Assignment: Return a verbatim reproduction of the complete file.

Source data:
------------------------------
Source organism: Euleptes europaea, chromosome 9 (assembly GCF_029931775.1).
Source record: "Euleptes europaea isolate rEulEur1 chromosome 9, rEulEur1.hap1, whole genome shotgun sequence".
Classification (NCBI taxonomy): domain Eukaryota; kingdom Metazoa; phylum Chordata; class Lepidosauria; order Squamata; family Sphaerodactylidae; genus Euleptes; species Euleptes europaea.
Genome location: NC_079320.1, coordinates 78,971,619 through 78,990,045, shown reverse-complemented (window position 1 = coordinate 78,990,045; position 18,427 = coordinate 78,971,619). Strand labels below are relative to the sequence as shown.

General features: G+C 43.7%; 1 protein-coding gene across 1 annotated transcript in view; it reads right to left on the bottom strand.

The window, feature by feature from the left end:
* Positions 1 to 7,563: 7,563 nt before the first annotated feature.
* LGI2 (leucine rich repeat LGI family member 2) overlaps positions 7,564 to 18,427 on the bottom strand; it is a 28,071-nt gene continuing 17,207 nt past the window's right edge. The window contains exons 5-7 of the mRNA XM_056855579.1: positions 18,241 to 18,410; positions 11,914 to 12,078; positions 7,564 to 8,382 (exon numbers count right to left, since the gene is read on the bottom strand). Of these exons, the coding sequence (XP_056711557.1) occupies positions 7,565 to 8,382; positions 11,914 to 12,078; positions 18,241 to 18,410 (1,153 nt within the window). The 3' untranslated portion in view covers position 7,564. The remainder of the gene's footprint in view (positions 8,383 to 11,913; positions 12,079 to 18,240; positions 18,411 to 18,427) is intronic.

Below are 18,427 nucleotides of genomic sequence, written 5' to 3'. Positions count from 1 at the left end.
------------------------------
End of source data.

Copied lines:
Source organism: Euleptes europaea, chromosome 9 (assembly GCF_029931775.1).
Source record: "Euleptes europaea isolate rEulEur1 chromosome 9, rEulEur1.hap1, whole genome shotgun sequence".
Classification (NCBI taxonomy): domain Eukaryota; kingdom Metazoa; phylum Chordata; class Lepidosauria; order Squamata; family Sphaerodactylidae; genus Euleptes; species Euleptes europaea.
Genome location: NC_079320.1, coordinates 78,971,619 through 78,990,045, shown reverse-complemented (window position 1 = coordinate 78,990,045; position 18,427 = coordinate 78,971,619). Strand labels below are relative to the sequence as shown.

General features: G+C 43.7%; 1 protein-coding gene across 1 annotated transcript in view; it reads right to left on the bottom strand.

The window, feature by feature from the left end:
* Positions 1 to 7,563: 7,563 nt before the first annotated feature.
* LGI2 (leucine rich repeat LGI family member 2) overlaps positions 7,564 to 18,427 on the bottom strand; it is a 28,071-nt gene continuing 17,207 nt past the window's right edge. The window contains exons 5-7 of the mRNA XM_056855579.1: positions 18,241 to 18,410; positions 11,914 to 12,078; positions 7,564 to 8,382 (exon numbers count right to left, since the gene is read on the bottom strand). Of these exons, the coding sequence (XP_056711557.1) occupies positions 7,565 to 8,382; positions 11,914 to 12,078; positions 18,241 to 18,410 (1,153 nt within the window). The 3' untranslated portion in view covers position 7,564. The remainder of the gene's footprint in view (positions 8,383 to 11,913; positions 12,079 to 18,240; positions 18,411 to 18,427) is intronic.

Below are 18,427 nucleotides of genomic sequence, written 5' to 3'. Positions count from 1 at the left end.